Imperial Mining Starts Field Exploration Activities on Crater Lake Scandium Project


  • Work will evaluate two areas on the western part of the property where scandium (Sc) grades of between 400 and 1,600 g/t Sc (two to eight times higher than what is considered economic threshold), and where Historical drilling of on one target returned 19 m grading 506 g/t Sc were identified.
  • Previous drilling identified a third zone of scandium mineralization which returned up to 62.8 m grading 304 g/t Sc including 1.48% Total Rare Earths (TREO).
  • Scandium is a rare, high-value technology metal that reportedly trades for between US$2,500 and $3,700 per kg in the oxide form (USGS, 2017).  

Imperial Mining Group Ltd. ("Imperial") is pleased to announce that it has started up field exploration activities on the Crater Lake scandium project, northeastern Quebec.

“We are very excited about the scandium potential of our Crater Lake project. The targets of primary interest host exceptional surface grab and diamond drillhole scandium grades that are two to eight times higher than the 200 g/t Sc generally considered to be economic,” said Peter Cashin, Imperial’s President & Chief Executive Officer. “Scandium demand for use in lightweight, high-strength aluminum alloys, particularly in the aerospace, automotive and defense sectors is expected to grow significantly once an assured supply source outside of Russia or China, has been developed to production. We believe that the Crater Lake project, even at this relatively early stage of development, represents one of the most attractive potential new sources of scandium in the world.”

Field crews have mobilized to the property to undertake surface evaluation of the TGZ and STG geophysical targets that returned high historical grab sample grades of between 404 and 1,600 g/t Sc west of the previously known Boulder scandium-rare earth Zone. Prospecting, geological mapping, mechanical stripping and washing and channel sampling of the new areas is underway to better quantify the high intensity magnetic targets that correspond to the surface mineralization.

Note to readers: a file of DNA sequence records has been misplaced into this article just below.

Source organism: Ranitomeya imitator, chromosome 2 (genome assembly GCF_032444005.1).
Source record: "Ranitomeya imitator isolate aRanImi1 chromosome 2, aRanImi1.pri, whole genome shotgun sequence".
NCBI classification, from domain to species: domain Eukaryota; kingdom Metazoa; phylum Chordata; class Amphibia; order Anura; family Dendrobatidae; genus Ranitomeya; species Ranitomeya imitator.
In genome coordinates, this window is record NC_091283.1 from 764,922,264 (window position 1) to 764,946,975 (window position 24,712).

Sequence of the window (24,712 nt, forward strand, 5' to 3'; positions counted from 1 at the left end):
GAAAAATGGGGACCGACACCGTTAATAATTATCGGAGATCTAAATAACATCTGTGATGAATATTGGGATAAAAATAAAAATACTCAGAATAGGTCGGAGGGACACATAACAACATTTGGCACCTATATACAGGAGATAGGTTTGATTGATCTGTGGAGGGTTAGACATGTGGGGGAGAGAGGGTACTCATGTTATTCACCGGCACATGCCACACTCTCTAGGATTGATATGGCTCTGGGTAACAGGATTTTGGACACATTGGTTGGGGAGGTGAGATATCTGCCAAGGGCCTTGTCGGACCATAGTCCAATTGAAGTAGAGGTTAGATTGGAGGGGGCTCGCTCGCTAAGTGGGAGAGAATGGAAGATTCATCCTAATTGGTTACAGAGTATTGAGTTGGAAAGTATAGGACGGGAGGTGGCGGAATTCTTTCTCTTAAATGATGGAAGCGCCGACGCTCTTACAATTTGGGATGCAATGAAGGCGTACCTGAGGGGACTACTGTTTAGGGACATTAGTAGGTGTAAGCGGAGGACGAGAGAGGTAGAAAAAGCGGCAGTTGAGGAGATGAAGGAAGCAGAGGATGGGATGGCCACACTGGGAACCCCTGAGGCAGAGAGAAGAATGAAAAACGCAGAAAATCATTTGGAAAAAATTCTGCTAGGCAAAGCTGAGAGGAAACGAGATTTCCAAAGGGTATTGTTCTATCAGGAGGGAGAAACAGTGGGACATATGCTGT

In addition, metallurgical studies on Boulder Zone mineralization are also ongoing. Mineralogical studies to date (see Press Release: June 27, 2018) of a composite core sample indicates that scandium is primarily hosted by two common iron silicate minerals. As a result, a high-quality scandium mineral concentrate can be produced by using simple magnetic separation techniques. A supplemental bulk sample of mineralized core is currently being collected by the field crew for metallurgical processing later this fall.

Work will carry on until September. The results from the program will be used for planning of a winter drilling program in early 2019.

Crater Lake Exploration History (2007 to present)

The property consists of 57 contiguous claims covering approximately 27.9 km2 and is located approximately 200 km east northeast of Schefferville, Québec.

Crater Lake was first explored in 2007 as a rare earths prospect by Quest Rare Minerals Ltd. (“Quest”). This early work led to the location of the “Discovery Outcrop” in 2009 which returned up to 9.0% rare earth oxides plus yttrium (“REE”) and up to 1,600 g/t (0.16%) scandium (“Sc”). An airborne geophysical survey completed in 2008, identified a strong, concentric, six-km diameter magnetic anomaly, defining the host Crater Lake Alkaline Intrusive Complex. The scandium is associated with a distinct, highly magnetic layer of ferrosyenite within this intrusion. Subsequent geochemical, geological and geophysical programs were supplemented by reconnaissance diamond drilling of the best targets.